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Browsing named entities in a specific section of C. Edwards Lester, Life and public services of Charles Sumner: Born Jan. 6, 1811. Died March 11, 1874.. Search the whole document.

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September 27th (search for this): chapter 235
d Congress to the policy of its annexation. He foresaw that the country would suffer in its good name; that the negotiation for annexation was begun with a person known as Buenaventura Baez, whom official and unofficial evidence showed to be a political jockey; that it was a scheme which would be attended with violence towards Dominica and violence towards Hayti. Xxi. A convention of delegates representing the Negro population of the country had been held in St. Louis, on the 27th of September, which, among other Resolutions, passed one asking all the State Legislatures to enact a compulsory law compelling all children between seven and twelve years of age to attend school. Another Convention representing all the Negro population in the late slave-holding States, was held at Columbia, South Carolina, on the 24th of October. It was a manly and noble address which the delegates adopted to be sent out to the people of the United States, a portion of which was as follows:—
t then? The resources of the Confederacy were utterly exhausted. Of the 150,000 men whose names were borne on its muster-rolls a few weeks ago, at least one-third were already disabled or prisoners, and the residue could neither be clad nor fed — not to dream of their being fitly armed or paid; while the resources of the loyal States were scarcely touched, their ranks nearly or quite as full as ever, and their supply of ordnance, small-arms, munitions, etc., more ample than in any previous April. Of the million or so borne on our muster-rolls, probably not less than half were then in active service, with half so many more able to take the field at short notice. The Rebellion had failed and gone down; but the Rebel Army of Virginia and its commander had not failed. Fighting sternly against the Inevitable—against the irrepressible tendencies, the generous aspirations of the age—they had been proved unable to succeed where success would have been a calamity to their children, to the<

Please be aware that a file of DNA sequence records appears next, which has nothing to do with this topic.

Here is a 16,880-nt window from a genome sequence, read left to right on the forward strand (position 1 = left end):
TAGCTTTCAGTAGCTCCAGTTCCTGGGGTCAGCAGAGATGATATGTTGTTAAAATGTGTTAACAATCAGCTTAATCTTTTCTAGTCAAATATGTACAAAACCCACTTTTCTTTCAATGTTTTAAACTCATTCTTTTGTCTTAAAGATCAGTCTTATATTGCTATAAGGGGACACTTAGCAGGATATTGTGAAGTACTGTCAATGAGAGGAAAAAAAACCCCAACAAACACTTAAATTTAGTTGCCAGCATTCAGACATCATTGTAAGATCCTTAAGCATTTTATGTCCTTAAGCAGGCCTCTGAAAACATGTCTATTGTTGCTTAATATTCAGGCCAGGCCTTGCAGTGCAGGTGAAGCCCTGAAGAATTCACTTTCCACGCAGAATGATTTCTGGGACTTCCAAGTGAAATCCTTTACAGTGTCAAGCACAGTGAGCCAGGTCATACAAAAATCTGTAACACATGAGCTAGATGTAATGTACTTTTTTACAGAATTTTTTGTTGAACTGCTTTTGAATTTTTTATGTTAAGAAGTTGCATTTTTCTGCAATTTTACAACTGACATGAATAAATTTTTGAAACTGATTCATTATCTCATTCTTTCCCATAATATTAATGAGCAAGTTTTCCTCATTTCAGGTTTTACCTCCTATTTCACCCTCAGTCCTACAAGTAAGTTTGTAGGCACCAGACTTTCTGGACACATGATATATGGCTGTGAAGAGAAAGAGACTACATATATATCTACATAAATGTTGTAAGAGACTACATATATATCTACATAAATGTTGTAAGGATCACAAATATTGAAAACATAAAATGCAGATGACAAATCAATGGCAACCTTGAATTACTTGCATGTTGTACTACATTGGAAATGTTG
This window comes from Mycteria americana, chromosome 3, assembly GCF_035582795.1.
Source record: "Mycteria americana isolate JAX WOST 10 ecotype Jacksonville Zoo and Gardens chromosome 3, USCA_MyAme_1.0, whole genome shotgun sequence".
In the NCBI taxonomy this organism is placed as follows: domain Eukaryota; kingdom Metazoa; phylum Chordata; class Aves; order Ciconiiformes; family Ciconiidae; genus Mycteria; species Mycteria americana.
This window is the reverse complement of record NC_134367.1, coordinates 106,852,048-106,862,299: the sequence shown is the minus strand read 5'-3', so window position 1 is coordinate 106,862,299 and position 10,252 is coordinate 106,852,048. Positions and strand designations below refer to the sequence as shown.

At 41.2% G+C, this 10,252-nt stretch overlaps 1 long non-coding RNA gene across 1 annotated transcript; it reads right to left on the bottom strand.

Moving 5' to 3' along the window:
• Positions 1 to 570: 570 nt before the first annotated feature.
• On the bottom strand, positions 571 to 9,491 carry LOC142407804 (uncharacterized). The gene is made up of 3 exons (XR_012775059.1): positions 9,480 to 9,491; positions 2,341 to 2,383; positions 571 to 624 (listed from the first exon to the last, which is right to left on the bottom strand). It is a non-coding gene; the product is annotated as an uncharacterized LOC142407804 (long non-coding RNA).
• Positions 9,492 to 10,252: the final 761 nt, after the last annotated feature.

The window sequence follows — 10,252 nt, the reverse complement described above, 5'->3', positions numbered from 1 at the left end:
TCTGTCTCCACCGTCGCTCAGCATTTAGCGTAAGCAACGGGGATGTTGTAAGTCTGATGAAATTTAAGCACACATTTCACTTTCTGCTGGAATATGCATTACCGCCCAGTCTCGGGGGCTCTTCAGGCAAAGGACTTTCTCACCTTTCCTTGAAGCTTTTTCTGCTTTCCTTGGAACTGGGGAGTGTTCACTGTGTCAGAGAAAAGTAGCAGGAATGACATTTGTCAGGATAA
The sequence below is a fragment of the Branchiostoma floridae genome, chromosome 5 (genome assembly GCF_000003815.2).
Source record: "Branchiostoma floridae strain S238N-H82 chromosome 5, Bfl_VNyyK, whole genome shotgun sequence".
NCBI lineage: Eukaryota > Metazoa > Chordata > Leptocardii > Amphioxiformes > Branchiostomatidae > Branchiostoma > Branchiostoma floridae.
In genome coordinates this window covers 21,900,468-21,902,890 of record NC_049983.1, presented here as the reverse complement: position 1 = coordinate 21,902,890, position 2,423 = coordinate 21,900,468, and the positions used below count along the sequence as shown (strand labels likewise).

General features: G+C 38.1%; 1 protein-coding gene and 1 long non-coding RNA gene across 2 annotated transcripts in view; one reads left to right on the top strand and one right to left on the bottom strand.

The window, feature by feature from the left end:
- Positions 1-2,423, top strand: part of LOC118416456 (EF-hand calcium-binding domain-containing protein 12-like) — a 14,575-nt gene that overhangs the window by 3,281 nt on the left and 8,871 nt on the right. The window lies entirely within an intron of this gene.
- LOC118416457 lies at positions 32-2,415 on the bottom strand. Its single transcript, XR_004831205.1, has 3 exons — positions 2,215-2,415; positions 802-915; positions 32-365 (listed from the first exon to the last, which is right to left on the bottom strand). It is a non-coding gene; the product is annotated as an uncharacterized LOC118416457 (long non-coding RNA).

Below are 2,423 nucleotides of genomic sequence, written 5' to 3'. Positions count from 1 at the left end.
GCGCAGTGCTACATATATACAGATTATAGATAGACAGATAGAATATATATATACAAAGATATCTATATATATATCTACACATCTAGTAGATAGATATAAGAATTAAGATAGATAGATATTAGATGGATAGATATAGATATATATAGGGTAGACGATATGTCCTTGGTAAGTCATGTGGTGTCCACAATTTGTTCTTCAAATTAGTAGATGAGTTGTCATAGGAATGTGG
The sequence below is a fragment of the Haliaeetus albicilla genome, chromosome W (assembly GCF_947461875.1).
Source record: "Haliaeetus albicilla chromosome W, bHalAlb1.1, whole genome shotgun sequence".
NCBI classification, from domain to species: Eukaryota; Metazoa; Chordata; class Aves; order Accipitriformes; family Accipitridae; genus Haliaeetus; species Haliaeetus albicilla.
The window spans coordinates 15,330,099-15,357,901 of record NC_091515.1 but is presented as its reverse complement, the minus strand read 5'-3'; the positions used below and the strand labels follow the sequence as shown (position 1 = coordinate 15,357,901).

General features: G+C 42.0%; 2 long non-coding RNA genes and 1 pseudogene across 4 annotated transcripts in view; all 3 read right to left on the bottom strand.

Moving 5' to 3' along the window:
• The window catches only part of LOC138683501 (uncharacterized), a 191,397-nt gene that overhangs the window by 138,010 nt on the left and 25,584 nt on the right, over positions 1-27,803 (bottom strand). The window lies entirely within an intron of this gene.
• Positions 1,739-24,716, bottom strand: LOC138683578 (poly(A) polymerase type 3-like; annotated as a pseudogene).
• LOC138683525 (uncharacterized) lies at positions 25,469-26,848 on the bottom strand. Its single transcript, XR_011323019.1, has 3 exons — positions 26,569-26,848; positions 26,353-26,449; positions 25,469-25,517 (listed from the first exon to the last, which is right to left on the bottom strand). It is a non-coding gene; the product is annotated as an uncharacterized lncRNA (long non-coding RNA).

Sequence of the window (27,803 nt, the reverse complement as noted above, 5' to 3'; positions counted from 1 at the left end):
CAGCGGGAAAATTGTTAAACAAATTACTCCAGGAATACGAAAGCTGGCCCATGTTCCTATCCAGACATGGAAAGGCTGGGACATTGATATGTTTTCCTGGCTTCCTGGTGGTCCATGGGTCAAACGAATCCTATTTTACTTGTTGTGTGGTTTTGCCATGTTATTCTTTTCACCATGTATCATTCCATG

February 26th, 1869 AD (search for this): chapter 235
zenship to all persons born or naturalized in the United States, and subject to the jurisdiction thereof, disabling a certian class of chief officers in the late Rebellion; declaring the validity of the national debt, and forbidding the payment of the debt of the so-called Confederacy. The Fifteenth Amendment secured the right of suffrage to all the citizens of the Republic without regard to race, color, or previous condition, the joint resolution for which passed both Houses on the 26th of February, 1869; while, about the same time, a law was enacted, the chief provision of which was as follows: The faith of the United States is solemnly pledged to the payment in coin or its equivalent, of all interest-bearing obligations of the United States, except in cases where the law authorizing the issue of any such obligation, has expressly provided that the same may be paid in lawful money or other currency than gold and silver. To each one of these cardinal measures, which secured the fr
December 20th, 1871 AD (search for this): chapter 235
e. It subjects any one violating, or inciting to violation of its provisions, to payment of $500 to the person aggrieved, and imprisonment, and a further fine of from $500 to $1,000. When the violation is committed by a corporation, the penalty to be forfeiture of charter. He introduced substantially the same Bill on the 20th of January, 1871,—the one which he commended so earnestly to his friend Judge Hoar, with almost his dying breath. Xv. In the debate on the Amnesty Bill,—December 20th, 1871,—he used the following language on justice to the Colored race everywhere: We have all heard of the old saying, Let us be just before we are generous. I do not like to be against anything that may seem to be generous; but I do insist always upon justice; and now that it is proposed to be generous to those who were engaged in the rebellion, I insist upon justice to the Colored race everywhere throughout this land; and in that spirit I shall ask the Senate to adopt as an amendment <
ght of suffrage, might be accorded to that vast Colored population, who had so recently come out from the house of bondage:—but, above all, without a trace of bitterness or resentment towards the late enemies of the Republic, he expressed an anxious wish that those States should be restored to all the functions of self-government, and equal power in the Union, at the earliest moment that might be consistent with the integrity, safety, and tranquillity of the nation. Iii. The next day, April 12, the telegraph flashed through the country an order from the War Department, to put a stop to all drafting and recruiting for our armies, the purchase of arms, munitions, and provisions of war, the reduction in number of Generals and Staff officers, and the instant removal of all military restrictions on commerce and trade. It happened to be just four years after the surrender of Fort Sumter by Major Anderson, and a crowd of loyal citizens had sailed down to Charleston, to raise over th
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